TV Exec: Same-Sex Romance Not 'Suitable' for 'Love Island'

by Kilian Melloy

EDGE Staff Reporter

Thursday August 26, 2021

Contestants for the latest season of "Love Island."
Contestants for the latest season of "Love Island."  (Source:Instagram / @loveisland)

A British TV executive doubled down on not allowing gay couples on "Love Island," saying that there's no "suitable" way to expand the show's amorous doings to include same-sex romance.

"ITV's director of television Kevin Lygo addressed the matter while speaking at a virtual Edinburgh TV Festival session" on Aug. 25, UK newspaper the Independent reported.

"'Love Island' is a particular thing," the Independent quoted Lygo as saying. "It's about boys and girls coupling up, so if you want to do it as a gay version or you want to widen it, it is discussed and we haven't yet found a way that would make it suitable for that show."

Lygo made his remarks "weeks after 2021 contestant Sharon Gaffka revealed a candid conversation she had with Faye Winter about 'exploring' bisexuality was cut from the show," the Daily Mail pointed out.

"Past bisexual contestants include Katie Salmon, Megan Barton Hanson and the late Sophie Gradon," the Daily Mail added.

Addressing the fact that another British reality contest show, "Strictly Come Dancing," featured a same-sex dance routine, Lygo said: "You talk about 'Strictly,' we had a gay couple on 'Dancing On Ice' before that."

Speculation about how LGBTQ+ the show might trend ramped up last year following a vow from "Love Island" producers that the show was going top become more diverse.

But ITV executive Amanda Stavri soon threw cold water on sizzling rumors that the show might be extending a welcoming hand to LGBTQ contestants.

"In terms of gay Islanders, I think the main challenge is regarding the format of 'Love Island,'" Stavri told the Radio Times, referring to the show's typical pairing of mixed-gender couples.

Stavri added: "There's a sort of logistical difficulty, because although Islanders don't have to be 100 [percent] straight, the format must sort of give [the] Islanders an equal choice when coupling up."

It should also be noted that same-sex hookups have not been uncommon on the show. As i-D noted, "2016 saw the series' first and only same-sex pairing when Katie Salmon and Sophie Gradon coupled up."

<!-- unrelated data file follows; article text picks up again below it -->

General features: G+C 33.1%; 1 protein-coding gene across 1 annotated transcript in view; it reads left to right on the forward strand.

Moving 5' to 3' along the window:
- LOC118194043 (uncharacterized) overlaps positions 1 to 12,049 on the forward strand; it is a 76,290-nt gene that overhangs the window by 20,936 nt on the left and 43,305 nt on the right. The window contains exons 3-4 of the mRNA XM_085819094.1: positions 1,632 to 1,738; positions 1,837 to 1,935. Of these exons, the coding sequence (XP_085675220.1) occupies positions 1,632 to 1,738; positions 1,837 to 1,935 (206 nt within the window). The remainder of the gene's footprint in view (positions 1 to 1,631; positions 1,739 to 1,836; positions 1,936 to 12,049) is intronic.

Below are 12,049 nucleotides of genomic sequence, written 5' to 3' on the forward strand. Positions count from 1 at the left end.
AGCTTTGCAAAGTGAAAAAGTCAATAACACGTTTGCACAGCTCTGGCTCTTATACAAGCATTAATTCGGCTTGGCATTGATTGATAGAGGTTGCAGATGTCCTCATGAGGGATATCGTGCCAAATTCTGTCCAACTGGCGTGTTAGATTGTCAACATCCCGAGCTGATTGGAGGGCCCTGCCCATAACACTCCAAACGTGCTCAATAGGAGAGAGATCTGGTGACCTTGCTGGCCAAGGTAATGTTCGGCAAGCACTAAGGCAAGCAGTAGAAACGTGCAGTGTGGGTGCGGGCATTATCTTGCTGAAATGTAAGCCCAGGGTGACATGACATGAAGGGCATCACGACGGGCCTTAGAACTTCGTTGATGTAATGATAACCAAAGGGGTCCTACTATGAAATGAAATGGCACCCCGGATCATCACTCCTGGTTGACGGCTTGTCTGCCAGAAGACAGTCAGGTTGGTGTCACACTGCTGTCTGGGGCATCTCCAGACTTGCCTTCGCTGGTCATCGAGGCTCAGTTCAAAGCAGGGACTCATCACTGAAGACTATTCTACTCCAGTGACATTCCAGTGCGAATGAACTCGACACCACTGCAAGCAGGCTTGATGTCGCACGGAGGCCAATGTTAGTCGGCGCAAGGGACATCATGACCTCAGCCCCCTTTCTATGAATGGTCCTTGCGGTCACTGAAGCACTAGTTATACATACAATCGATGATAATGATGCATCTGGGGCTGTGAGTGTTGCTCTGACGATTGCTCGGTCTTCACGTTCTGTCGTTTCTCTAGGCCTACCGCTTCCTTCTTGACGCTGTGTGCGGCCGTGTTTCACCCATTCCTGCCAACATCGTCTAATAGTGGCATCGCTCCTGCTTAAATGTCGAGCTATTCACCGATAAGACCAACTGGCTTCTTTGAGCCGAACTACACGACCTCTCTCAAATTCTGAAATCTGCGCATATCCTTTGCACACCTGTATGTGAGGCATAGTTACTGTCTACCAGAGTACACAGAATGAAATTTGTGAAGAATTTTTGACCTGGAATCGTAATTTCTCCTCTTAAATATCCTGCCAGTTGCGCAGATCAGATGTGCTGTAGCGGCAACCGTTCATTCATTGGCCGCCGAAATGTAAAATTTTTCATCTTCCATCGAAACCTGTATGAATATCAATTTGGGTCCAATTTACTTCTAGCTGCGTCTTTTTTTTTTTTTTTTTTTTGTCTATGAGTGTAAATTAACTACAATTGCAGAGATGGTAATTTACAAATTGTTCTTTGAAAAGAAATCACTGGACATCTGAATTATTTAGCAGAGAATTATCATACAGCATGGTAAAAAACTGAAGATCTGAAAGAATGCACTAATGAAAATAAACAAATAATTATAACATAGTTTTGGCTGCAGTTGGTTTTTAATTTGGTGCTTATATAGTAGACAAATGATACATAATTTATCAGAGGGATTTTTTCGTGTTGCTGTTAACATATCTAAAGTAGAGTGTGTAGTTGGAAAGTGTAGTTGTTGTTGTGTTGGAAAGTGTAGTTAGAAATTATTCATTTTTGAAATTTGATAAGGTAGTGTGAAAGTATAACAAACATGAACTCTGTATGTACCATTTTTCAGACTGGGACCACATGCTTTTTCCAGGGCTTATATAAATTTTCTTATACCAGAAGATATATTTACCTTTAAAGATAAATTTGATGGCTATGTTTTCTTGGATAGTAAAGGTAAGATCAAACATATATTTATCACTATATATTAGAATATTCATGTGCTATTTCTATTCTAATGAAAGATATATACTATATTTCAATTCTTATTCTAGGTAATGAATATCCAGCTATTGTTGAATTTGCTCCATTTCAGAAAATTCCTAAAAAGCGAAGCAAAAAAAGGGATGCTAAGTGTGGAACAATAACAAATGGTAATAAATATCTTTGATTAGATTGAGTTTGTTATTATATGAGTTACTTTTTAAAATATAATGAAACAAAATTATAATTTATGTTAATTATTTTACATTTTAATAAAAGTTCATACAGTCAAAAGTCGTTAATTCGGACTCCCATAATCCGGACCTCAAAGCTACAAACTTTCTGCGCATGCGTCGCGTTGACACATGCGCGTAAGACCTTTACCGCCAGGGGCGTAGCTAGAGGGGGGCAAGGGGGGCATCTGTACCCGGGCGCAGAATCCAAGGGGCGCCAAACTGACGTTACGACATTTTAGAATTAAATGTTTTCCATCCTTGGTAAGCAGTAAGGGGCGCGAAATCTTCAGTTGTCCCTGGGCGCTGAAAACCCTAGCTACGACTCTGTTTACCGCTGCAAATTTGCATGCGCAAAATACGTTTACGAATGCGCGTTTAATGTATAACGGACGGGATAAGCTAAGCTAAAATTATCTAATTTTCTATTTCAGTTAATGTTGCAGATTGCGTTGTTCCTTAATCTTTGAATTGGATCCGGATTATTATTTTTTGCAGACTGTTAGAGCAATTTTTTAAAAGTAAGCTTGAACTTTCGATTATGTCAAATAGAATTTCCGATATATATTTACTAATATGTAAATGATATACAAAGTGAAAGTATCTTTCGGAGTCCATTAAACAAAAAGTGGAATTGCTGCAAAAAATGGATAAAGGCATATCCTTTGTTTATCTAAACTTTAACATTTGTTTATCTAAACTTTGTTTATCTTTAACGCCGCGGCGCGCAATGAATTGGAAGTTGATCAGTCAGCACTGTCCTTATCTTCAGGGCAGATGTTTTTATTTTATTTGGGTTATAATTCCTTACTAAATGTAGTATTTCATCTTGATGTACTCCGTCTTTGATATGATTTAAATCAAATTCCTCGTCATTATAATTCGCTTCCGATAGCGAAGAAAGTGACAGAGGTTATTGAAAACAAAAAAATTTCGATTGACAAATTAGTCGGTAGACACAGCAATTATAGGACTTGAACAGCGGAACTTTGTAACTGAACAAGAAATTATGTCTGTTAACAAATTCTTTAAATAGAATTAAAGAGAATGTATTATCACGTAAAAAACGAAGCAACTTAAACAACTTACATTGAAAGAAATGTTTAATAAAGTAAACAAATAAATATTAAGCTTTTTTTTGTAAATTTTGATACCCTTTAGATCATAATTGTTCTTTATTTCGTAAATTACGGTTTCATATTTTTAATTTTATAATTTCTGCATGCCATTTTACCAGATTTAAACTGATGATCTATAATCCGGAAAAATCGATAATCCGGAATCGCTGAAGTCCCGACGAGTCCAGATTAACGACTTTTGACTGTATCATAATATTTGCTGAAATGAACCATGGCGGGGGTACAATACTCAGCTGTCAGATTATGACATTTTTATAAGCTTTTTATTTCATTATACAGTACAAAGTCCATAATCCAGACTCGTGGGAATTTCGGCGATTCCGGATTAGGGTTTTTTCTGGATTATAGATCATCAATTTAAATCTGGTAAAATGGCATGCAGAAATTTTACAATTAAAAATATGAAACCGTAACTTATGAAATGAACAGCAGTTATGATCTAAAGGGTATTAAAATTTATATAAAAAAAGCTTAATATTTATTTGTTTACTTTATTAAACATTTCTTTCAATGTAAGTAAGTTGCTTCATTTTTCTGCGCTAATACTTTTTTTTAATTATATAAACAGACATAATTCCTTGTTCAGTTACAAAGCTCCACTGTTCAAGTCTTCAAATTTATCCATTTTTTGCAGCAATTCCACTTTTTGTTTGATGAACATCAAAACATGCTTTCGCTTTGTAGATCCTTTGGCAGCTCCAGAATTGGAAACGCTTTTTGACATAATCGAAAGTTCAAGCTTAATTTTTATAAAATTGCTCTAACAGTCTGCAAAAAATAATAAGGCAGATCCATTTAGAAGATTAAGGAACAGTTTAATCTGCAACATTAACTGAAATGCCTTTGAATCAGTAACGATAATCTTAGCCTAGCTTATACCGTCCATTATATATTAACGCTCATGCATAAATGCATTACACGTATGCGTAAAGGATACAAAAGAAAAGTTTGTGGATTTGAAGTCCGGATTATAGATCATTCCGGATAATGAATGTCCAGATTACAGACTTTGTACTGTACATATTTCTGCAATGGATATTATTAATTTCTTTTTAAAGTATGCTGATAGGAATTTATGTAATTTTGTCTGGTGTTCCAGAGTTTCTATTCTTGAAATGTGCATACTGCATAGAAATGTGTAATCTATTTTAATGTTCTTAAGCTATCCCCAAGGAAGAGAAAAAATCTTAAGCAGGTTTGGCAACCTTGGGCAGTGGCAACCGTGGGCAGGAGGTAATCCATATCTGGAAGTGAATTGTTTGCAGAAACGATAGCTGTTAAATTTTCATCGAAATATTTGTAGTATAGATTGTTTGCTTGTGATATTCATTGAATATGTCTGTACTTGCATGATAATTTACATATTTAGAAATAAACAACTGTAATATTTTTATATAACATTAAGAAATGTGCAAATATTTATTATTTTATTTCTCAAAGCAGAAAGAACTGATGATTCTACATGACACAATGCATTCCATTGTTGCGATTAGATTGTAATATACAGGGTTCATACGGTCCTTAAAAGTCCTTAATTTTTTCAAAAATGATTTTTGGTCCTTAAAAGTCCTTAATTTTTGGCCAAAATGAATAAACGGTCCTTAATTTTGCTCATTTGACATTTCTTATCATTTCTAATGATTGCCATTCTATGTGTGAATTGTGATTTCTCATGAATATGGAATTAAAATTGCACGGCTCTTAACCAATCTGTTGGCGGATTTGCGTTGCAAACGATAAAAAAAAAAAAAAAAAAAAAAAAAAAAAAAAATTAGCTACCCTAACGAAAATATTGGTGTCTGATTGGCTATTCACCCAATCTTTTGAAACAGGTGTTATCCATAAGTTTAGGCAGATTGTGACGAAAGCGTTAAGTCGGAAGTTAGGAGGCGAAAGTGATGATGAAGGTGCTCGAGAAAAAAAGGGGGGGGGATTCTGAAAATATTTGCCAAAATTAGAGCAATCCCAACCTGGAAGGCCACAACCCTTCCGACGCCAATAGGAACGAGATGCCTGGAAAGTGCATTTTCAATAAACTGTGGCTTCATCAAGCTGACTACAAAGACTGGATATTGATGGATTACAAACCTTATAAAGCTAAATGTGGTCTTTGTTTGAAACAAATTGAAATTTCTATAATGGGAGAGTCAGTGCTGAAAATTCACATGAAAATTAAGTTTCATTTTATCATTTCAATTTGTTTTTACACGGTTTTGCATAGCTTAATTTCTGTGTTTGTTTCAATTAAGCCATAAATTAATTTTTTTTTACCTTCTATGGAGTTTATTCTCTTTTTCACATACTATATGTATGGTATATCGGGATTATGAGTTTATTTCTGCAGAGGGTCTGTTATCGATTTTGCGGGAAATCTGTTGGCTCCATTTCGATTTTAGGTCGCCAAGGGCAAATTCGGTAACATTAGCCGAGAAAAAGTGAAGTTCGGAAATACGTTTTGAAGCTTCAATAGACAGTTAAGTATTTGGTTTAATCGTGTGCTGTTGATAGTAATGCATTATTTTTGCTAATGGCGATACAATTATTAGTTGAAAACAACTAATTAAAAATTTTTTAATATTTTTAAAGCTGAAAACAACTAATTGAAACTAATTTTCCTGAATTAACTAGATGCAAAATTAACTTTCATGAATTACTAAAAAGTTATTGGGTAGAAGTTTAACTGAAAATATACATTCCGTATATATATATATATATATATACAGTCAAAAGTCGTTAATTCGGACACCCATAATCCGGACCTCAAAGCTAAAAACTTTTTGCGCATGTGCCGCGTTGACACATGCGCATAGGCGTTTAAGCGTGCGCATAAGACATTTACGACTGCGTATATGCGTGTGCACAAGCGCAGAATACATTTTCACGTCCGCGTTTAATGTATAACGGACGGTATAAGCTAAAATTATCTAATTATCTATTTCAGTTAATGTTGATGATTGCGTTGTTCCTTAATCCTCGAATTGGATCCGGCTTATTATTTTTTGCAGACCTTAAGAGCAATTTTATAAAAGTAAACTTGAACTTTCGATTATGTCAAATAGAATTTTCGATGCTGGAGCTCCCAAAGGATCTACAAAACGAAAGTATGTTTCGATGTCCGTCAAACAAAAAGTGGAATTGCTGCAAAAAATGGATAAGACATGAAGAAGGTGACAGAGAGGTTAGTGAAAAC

But even that celebrated moment became a point of controversy, when the late Gradon's ex-boyfriend, Tom Powell, claimed that the same-sex smooch had been "manipulated," and that "Sophie didn't want to kiss on screen."

"The producers wanted the kiss to appeal to the LGBT community," Powell alleged.

Previously, the show appeared to be moving toward a model that would allow LGBTQ+ people to participate. As EDGE reported on in April, the show not only announced that LGBTQ prospective contestants were welcome to apply, but that it had "formed a partnership with the dating app Tinder to face-track the application process with ads promoting the recruitment process appearing on both the app's gay and straight-identified users profiles."

"Our only stipulation for applicants on 'Love Island' is that they are over 18, single and looking for love," an ITV spokesperson said.

Digital Spy summarized the feelings any number of the show's fan might well have when it critiqued Stavri's remarks last June as "lazy and disappointing".

Kilian Melloy serves as EDGE Media Network's Associate Arts Editor and Staff Contributor. His professional memberships include the National Lesbian & Gay Journalists Association, the Boston Online Film Critics Association, The Gay and Lesbian Entertainment Critics Association, and the Boston Theater Critics Association's Elliot Norton Awards Committee.